Siem Reap heritage police arrested two men on Thursday and accused them of illegally digging for artifacts in the jungle near Angkor Thom, said Heritage Police Chief Tann Chay.
Police did not release the names of the men, but said they had been pursuing them for two days.
“My force had been suspicious of this group’s activities, but we could not catch up with them until this time,” said Tann Chay. The suspects were about to begin digging when they were apprehended, he said.
Tann Chay said he fears the arrests are part of a trend.
“Digging deep in the jungle and valleys is increasing, and we are worried about it,” he said. He attributed the problem in part to modern proximity detectors, which he said allowed thieves to easily find buried stone artifacts.
Heritage police seized one such advanced detector from a visitor to Angkor Thom in October.
“We are deploying more policemen,” Tann Chay said, but he complained that it is difficult to apprehend thieves who enter cultural heritage sites as tourists, and then slip off the paths on the pretense of relieving themselves.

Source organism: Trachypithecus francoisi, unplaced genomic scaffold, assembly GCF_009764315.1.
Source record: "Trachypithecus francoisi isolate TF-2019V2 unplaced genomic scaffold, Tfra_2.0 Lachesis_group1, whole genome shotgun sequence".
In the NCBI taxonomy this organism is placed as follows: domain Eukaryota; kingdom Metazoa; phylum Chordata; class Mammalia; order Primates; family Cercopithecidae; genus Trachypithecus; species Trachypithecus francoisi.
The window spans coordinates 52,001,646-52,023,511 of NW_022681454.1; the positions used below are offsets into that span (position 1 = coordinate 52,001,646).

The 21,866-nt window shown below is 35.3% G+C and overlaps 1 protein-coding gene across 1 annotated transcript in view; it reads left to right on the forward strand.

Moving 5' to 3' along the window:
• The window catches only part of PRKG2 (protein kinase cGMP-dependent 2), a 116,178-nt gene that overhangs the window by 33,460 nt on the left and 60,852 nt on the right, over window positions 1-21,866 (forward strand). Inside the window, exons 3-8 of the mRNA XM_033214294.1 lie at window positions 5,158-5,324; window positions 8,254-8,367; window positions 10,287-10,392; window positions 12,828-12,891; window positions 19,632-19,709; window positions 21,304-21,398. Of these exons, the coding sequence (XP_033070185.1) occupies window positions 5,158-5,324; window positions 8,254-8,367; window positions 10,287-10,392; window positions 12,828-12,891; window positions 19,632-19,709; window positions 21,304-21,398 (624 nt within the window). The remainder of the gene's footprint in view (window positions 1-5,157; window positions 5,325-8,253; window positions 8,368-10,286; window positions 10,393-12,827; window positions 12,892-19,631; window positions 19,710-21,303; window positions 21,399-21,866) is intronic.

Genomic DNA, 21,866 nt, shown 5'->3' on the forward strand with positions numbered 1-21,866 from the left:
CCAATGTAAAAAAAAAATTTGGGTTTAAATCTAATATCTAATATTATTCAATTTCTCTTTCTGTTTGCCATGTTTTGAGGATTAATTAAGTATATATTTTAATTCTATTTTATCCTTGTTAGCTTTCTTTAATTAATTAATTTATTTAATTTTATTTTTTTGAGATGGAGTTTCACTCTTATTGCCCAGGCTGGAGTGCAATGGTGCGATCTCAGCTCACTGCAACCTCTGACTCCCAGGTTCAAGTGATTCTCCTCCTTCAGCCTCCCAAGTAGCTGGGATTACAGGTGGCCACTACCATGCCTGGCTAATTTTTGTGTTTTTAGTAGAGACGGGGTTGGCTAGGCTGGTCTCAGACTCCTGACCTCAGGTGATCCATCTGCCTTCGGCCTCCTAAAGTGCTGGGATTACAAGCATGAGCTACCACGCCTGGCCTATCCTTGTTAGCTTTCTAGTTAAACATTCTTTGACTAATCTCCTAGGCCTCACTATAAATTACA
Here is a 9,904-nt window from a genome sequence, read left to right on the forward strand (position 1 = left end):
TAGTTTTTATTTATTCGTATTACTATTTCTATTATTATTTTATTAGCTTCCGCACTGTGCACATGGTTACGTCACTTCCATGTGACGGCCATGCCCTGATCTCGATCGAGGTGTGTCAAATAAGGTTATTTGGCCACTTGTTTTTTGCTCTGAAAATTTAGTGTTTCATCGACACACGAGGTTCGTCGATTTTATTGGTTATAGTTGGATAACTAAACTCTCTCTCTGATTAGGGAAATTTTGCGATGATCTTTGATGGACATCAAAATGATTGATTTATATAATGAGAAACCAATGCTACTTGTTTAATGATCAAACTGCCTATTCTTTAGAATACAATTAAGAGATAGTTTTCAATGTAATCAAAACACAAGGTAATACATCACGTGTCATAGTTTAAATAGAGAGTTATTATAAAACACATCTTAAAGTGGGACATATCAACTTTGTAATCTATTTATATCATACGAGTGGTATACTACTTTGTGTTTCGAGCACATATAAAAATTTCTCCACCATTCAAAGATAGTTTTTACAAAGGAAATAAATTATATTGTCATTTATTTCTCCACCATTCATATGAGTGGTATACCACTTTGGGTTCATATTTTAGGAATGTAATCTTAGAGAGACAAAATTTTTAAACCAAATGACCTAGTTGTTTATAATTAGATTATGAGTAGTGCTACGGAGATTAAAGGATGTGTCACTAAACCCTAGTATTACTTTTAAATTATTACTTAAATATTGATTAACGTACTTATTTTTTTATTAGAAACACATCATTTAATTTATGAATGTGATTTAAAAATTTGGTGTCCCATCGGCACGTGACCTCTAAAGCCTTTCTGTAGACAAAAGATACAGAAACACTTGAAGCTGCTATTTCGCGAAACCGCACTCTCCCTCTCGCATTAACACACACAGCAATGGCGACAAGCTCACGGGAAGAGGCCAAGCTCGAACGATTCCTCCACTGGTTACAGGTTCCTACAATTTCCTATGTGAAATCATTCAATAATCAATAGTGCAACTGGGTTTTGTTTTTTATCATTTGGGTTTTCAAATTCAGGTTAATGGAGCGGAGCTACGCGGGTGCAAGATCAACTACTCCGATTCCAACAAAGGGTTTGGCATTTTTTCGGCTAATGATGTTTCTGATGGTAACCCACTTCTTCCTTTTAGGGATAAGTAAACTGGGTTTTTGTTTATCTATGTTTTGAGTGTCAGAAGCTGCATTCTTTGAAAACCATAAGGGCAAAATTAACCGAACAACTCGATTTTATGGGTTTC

Siem Reap prosecutor So Vat denied that digging in the temples is becoming more frequent, claiming that people were now more aware of the need to protect Cambodia’s culture. Some cases of artifact hunting still occurred, he said, but police were able to stop them in time.
Police are holding the two suspects arrested Thursday for questioning before sending them to the court, said Tann Chay. A third suspect in the case is still being sought.
In March, thieves unearthed two large statues from Kbal Spean river in Siem Reap, about 30 km from Angkor Wat. One statue was stolen, the other, which was broken, was left behind. While hundreds of police protect the famous historical site of Angkor Thom, many other sites, such as Kbal Spean, remain unprotected.